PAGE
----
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Kuntz: Are wind turbines worth it?

In his Wednesday, July 11 column on wind power in North Iowa, Merlin Bartz chose to highlight what he perceives as positives of the wind energy industry. There are both pros and cons.

Construction of a wind power facility creates a lot of jobs for road work, excavation, and cement hauling, but they are temporary. The specialized work of installing the turbines is typically done by people the turbine manufacturer brings in from outside of the community. After the turbines are connected, very few permanent jobs remain.

Values of farmland with wind turbines may indeed be higher than those without. What about other property values such as homes/ acreages? In Southern Minnesota, data consistently shows properties within the Bent Tree wind energy company footprint decreased in value, while properties values outside the footprint increased. While this can be a contested issue, I ask “Would you like to live across the road from a 607 foot wind turbine?”

Is wind energy the clean, economical resource the wind industry claims? Per unit of energy, subsidies for wind are much higher than other energy sources. In the past 26 years, the federal government has subsidized wind power with tens of billions of taxpayer dollars thru the production tax credit, or PTC. While originally intended to give the wind industry the kick start it needed, wind energy companies are still relying on the welfare of government PTCs.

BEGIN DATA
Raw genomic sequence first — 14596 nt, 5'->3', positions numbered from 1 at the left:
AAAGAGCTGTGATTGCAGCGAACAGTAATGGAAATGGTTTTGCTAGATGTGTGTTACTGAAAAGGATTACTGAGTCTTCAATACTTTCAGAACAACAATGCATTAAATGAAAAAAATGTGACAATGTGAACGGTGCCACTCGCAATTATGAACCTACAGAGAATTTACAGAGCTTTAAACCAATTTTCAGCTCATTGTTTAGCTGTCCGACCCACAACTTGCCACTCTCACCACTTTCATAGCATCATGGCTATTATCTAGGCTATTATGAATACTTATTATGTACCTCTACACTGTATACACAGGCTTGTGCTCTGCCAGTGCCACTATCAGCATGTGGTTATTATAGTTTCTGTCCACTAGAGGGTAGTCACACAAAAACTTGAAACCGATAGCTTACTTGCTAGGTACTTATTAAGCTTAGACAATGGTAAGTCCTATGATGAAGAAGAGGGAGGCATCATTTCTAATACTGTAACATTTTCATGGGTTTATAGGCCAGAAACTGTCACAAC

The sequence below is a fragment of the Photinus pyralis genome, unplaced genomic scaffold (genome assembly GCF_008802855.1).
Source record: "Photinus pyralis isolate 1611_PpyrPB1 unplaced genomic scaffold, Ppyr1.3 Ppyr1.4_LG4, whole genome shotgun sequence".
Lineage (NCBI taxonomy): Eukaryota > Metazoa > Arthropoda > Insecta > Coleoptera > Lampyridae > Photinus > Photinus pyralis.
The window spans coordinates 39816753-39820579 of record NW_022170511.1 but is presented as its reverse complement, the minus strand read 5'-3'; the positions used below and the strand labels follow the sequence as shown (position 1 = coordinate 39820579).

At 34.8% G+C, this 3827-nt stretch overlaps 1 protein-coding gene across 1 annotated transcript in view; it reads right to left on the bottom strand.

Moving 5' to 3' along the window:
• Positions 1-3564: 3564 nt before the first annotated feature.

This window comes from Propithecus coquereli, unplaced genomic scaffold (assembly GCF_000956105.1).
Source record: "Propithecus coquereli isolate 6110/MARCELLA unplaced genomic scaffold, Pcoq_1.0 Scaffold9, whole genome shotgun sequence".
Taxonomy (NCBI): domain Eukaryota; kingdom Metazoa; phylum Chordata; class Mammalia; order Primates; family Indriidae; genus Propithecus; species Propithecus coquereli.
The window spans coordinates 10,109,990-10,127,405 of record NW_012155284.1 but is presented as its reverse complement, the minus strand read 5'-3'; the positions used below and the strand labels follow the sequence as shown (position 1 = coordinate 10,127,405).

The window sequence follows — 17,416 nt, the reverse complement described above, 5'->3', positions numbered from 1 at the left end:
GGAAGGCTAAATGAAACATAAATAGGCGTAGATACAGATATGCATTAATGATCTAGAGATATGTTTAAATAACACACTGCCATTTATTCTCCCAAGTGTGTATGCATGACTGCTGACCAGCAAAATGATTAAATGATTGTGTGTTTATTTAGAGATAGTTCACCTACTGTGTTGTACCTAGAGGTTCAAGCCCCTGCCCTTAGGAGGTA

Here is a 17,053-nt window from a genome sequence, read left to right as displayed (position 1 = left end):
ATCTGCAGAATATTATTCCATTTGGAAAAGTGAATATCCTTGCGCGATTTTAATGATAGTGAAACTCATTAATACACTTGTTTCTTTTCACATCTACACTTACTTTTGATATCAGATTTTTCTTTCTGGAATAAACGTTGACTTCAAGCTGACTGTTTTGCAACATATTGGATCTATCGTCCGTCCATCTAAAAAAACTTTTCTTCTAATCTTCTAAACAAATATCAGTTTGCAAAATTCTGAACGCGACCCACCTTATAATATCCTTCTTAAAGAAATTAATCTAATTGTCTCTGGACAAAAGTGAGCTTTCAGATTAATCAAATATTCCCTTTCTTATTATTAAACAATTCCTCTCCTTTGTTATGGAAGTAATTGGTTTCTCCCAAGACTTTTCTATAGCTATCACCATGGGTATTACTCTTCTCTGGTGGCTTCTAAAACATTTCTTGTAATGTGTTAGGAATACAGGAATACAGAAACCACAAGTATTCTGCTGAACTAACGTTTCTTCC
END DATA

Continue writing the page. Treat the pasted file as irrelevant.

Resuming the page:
Not to be discounted is the disruptive noise and visual pollution. Mr. Bartz refers to the Aermotor windmills of the 1930s causing more noise than today’s wind turbines. I grew up on a farm with a windmill. I don’t recall hearing the woosh-woosh of giant turbine blades or experiencing the shadow/flicker from a turbine perched 450-600 feet in the air. By Mr. Bartz’ own account, Worth County may soon have 287 wind turbines. How many Aermotor windmills existed in this same footprint?

We need regulation of wind energy companies to “protect and preserve the rights, privileges, and property of the county or its residents and to preserve and improve the peace, safety, health, welfare, comfort, and convenience of its residents” (Iowa Code 331.301). In Iowa, this regulation falls to the county and its zoning ability. Of the 99 counties in Iowa, only three do not have county wide zoning. Worth is one of these counties. Despite residents’ requests to address the regulations, Mr. Bartz and his fellow supervisors have failed to act. The county remains unregulated, and wind turbines are marching in with no required setbacks or decommissioning policies in place. Meanwhile the TIF money from the wind energy companies is being scooped up and spent by the supervisors.

If money is your prime objective, then yes, wind power makes sense in North Iowa. If undamaged drainage tile, non-compacted soil, use of aerial spraying for seed corn, scenic vistas, night skies void of red blinking lights, a yard without shadow from turning wind turbine blades, or a quiet bedroom for a good night’s sleep is what you value … not so much.

Julie Kuntz farms in Worth County and works as a clinical pharmacist in Mason City.